Being a caregiver can be an exhausting and difficult task. It’s important to recognize caregiver burnout and cope healthily.

Understanding caregiver burnout symptoms and coping mechanisms can help make caregiving more enjoyable and fulfilling.

About 1 in 3 adults serves as an informal caregiver to another adult, like an aging parent or disabled relative. Although many find the opportunity to care for a loved one to be a privilege, it can also be demanding. Here is how to cope effectively.

Signs of Caregiver Burnout

Caregiver burnout is a state of exhaustion that may result in a change of attitude. The exhaustion can be physical, emotional, and/or mental. Common signs of burnout include:

  • Lack of energy
  • Sleeping too little or too much
  • Feeling fatigued
  • Sense of hopelessness, despair
  • Weight loss or gain
  • Loss of interest in hobbies and activities
  • Neglecting one’s own needs
  • Feeling like one’s life revolves around caregiving
  • Growing impatient or irritable with loved ones
  • Worrying excessively about the future
  • Mood swings or depression
  • Challenges coping with everyday tasks or problems
  • Headaches, stomach aches, and other physical signs of stress
  • Getting sick easily

Tips for Coping with Caregiver Burnout

Burnout doesn’t have to be a permanent condition. Use these tips to prevent and cope with caregiver burnout.

Ask For and Accept Help

Others may desire to or be willing to help with caregiving tasks, even if only temporarily.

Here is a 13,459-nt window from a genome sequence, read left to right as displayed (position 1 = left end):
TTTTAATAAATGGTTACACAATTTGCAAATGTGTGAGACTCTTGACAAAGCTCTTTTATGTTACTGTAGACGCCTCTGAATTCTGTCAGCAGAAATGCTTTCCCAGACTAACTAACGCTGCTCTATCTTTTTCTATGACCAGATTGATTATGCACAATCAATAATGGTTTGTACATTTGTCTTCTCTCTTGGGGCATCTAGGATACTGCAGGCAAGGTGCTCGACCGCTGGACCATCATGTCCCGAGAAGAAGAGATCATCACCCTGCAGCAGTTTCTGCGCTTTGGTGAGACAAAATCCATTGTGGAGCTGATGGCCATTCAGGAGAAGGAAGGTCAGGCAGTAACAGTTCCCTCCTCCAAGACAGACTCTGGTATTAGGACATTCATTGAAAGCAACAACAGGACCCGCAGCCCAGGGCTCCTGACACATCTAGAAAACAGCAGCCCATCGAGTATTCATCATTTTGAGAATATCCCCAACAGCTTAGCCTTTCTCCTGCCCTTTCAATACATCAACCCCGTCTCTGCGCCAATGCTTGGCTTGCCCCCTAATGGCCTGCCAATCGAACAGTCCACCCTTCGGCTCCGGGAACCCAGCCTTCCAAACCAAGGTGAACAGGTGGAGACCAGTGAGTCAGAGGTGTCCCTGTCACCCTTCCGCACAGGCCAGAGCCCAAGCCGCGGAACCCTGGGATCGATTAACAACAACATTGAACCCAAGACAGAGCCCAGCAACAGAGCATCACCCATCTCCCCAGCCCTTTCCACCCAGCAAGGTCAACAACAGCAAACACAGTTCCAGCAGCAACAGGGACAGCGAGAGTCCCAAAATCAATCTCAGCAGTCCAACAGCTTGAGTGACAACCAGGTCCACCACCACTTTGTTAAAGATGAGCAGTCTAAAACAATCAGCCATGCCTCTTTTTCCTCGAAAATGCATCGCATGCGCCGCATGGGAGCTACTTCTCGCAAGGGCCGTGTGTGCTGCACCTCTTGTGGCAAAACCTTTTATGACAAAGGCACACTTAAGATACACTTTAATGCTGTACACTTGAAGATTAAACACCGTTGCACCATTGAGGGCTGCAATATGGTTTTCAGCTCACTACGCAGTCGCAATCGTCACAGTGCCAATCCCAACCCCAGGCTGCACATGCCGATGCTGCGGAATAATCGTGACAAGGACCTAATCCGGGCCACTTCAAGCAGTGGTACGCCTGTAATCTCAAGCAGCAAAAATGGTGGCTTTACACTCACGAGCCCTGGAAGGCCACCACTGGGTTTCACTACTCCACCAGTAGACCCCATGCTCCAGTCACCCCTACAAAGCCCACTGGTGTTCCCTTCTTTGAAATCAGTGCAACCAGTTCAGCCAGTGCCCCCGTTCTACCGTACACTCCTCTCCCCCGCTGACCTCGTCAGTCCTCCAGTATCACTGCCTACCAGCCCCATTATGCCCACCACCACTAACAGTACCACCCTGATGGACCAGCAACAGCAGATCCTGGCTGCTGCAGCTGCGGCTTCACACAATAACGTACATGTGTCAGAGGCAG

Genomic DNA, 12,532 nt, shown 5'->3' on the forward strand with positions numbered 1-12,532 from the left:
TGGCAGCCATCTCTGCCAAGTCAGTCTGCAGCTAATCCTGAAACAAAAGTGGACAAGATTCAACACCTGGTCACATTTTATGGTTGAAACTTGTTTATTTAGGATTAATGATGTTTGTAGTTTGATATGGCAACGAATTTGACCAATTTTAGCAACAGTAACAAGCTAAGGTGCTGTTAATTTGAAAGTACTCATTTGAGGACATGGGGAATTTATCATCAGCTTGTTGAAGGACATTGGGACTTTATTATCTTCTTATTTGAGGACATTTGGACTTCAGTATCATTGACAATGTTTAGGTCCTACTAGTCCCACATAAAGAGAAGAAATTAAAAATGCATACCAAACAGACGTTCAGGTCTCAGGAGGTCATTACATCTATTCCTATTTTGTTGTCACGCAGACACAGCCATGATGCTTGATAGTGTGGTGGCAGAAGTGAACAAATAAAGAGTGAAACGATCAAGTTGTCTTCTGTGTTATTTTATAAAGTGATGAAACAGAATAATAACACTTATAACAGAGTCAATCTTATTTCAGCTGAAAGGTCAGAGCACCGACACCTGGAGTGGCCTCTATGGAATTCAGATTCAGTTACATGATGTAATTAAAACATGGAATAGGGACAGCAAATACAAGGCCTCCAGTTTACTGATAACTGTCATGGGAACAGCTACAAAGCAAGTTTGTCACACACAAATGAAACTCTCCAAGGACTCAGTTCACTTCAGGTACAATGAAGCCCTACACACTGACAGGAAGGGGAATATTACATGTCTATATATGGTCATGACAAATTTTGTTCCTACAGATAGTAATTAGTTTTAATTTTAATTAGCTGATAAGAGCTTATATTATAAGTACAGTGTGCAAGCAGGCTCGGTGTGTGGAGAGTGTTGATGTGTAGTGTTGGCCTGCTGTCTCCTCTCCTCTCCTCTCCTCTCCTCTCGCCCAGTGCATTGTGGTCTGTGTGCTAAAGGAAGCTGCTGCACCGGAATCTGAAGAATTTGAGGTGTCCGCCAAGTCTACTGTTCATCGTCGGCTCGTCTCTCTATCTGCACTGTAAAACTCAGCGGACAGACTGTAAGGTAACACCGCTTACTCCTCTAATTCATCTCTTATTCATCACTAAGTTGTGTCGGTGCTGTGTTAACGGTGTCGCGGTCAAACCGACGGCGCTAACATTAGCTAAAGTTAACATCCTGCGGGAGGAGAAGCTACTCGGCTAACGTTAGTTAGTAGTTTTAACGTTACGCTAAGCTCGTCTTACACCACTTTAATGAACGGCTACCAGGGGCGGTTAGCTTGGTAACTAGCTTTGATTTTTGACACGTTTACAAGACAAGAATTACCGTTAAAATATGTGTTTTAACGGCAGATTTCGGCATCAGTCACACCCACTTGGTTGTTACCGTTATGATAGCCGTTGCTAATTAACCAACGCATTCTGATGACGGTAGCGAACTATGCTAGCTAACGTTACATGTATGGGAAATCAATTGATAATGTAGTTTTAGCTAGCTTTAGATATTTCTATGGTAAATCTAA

Set Realistic Goals

Understand that not all tasks can be done all of the time. Consider saying
“no” to extra requests and demands.

Connect with Others

Find a support group, talk to a friend regularly, and connect with others who can listen and understand.

Avoid Common Causes of Burnout

Caregiving for too many hours, not having space to process emotions, lack of sleep, and other issues are common causes of burnout. Avoid these to recover and prevent further exhaustion.

Make Time for Yourself

Make time for rebuilding and recharging—consider scheduling time for the gym, naps, doctor appointments, and self-care activities.

Home Care Tip

There are many options for caregiving. Caregivers should not feel they are the only ones who can help their loved ones because the pressure will cause or exacerbate burnout. Involve other loved ones in caregiving, find an adult day care, or consider a private aide.

Caregiving by the Numbers

Caregiving is common in the United States.

  • About 43.5 million people offer unpaid caregiving in the US
  • About 15.7 million caregivers are helping someone with memory illnesses
  • About 75% of caregivers are females
  • About 57% of caregivers perform clinical tasks
  • The average caregiver is 49 years old
  • Family caregivers spend 24.4 hours caregiving a week on average
  • 40% of caregivers are in high- burden situations

Due to the prevalence of caregiving in the US, support groups for caregivers are common. These can be helpful in preventing and coping with burnout.


Burnout Risk Factors

Caregivers are more likely to experience burnout if they:

  • Are female
  • Live with the person they are caring for
  • Are socially isolated
  • Have depression
  • Face financial difficulties
  • Spend most of their hours caregiving
  • Didn’t have much choice in caregiving options

(Mayo Clinic)